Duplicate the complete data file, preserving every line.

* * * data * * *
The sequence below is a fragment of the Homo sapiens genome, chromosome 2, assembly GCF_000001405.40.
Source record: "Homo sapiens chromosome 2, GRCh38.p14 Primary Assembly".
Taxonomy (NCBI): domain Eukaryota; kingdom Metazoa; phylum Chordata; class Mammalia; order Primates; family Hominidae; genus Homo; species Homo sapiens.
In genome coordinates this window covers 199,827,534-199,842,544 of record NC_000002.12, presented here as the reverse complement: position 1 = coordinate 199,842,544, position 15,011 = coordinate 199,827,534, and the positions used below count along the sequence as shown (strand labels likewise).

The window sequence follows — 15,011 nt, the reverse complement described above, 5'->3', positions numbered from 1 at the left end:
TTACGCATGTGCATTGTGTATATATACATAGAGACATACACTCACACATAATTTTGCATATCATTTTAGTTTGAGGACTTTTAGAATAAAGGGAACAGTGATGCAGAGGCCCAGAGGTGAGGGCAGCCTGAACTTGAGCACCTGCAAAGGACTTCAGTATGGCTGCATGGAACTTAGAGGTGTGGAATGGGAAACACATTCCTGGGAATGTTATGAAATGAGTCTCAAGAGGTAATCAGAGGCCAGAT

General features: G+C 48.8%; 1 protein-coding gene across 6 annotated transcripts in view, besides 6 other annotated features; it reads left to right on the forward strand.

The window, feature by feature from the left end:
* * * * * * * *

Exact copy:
The sequence below is a fragment of the Homo sapiens genome, chromosome 2, assembly GCF_000001405.40.
Source record: "Homo sapiens chromosome 2, GRCh38.p14 Primary Assembly".
Taxonomy (NCBI): domain Eukaryota; kingdom Metazoa; phylum Chordata; class Mammalia; order Primates; family Hominidae; genus Homo; species Homo sapiens.
In genome coordinates this window covers 199,827,534-199,842,544 of record NC_000002.12, presented here as the reverse complement: position 1 = coordinate 199,842,544, position 15,011 = coordinate 199,827,534, and the positions used below count along the sequence as shown (strand labels likewise).

The window sequence follows — 15,011 nt, the reverse complement described above, 5'->3', positions numbered from 1 at the left end:
TTACGCATGTGCATTGTGTATATATACATAGAGACATACACTCACACATAATTTTGCATATCATTTTAGTTTGAGGACTTTTAGAATAAAGGGAACAGTGATGCAGAGGCCCAGAGGTGAGGGCAGCCTGAACTTGAGCACCTGCAAAGGACTTCAGTATGGCTGCATGGAACTTAGAGGTGTGGAATGGGAAACACATTCCTGGGAATGTTATGAAATGAGTCTCAAGAGGTAATCAGAGGCCAGAT

General features: G+C 48.8%; 1 protein-coding gene across 6 annotated transcripts in view, besides 6 other annotated features; it reads left to right on the forward strand.

The window, feature by feature from the left end: